Freightliner has invested £30m in new rolling stock. When asked what urged the new investment, Maybury says: “The investment is two fold.”

It is about “exiting old equipment and it’s also about new services”.

“The industry was static last year and there is cautious optimism that it will grow this year.”

However, he says that investment must be made into the UK infrastructure. Port capacity must increase. Both Felixstowe and Southampton have new developments planned but additional capacity must be allowed on the network and inland terminal capacity.

“You have to look at the commodities separately. We have to compete with road and that puts a natural cap on profits.” Maybury also says that he does not think that the UK would see the kind of growth that the US has experienced.

Derrick Potter, chairman of independent road and rail logistics provider, The Potter Group, says that in comparison with the US market, some of the biggest changes in the sector are coming through container sizes. He says that deep-sea containers in the majority of cases are built 8ft 6 high by 40 ft in length or in the smaller size of 8ft 6″ and 20 ft in length.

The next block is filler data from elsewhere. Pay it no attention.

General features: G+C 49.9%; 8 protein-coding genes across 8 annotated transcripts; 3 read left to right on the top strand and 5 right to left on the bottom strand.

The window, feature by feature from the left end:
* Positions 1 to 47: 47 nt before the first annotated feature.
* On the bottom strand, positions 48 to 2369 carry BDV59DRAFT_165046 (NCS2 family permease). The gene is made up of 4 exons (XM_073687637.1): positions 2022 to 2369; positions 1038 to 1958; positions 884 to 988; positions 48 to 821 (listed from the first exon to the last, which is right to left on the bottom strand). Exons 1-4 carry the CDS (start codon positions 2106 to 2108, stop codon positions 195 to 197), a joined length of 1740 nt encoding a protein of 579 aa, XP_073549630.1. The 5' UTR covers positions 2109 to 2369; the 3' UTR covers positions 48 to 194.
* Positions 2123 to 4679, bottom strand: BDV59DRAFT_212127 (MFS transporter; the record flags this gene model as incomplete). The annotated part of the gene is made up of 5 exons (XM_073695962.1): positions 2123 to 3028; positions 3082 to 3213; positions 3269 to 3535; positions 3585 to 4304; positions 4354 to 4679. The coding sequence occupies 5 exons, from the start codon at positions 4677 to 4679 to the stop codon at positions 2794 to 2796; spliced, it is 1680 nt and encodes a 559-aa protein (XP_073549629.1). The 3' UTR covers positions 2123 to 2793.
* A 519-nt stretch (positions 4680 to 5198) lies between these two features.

US trains move slower than those in the UK, but have no height restriction to determine what they carry. He says that as a consequence they are often able to stack two boxes on top of each other.

To move forward, UK rail freight must find a way to incorporate the new box size. Currently, the 9ft 6″ box makes up nearly 40 per cent of the container market, and in 2008/9 it is likely that the higher specification will make up 70 per cent of the market. He says: “I’ve been told by shippers that they are not investing in 20 ft boxes and not replacing them when they come up for renewal.”

In Europe, companies are now building the 9ft 6″ box to compete with road trailers directly, which raises issues over height of tunnels and investment in lower bogie wagons. He says that the UK government will have to allow increased investment in the industry.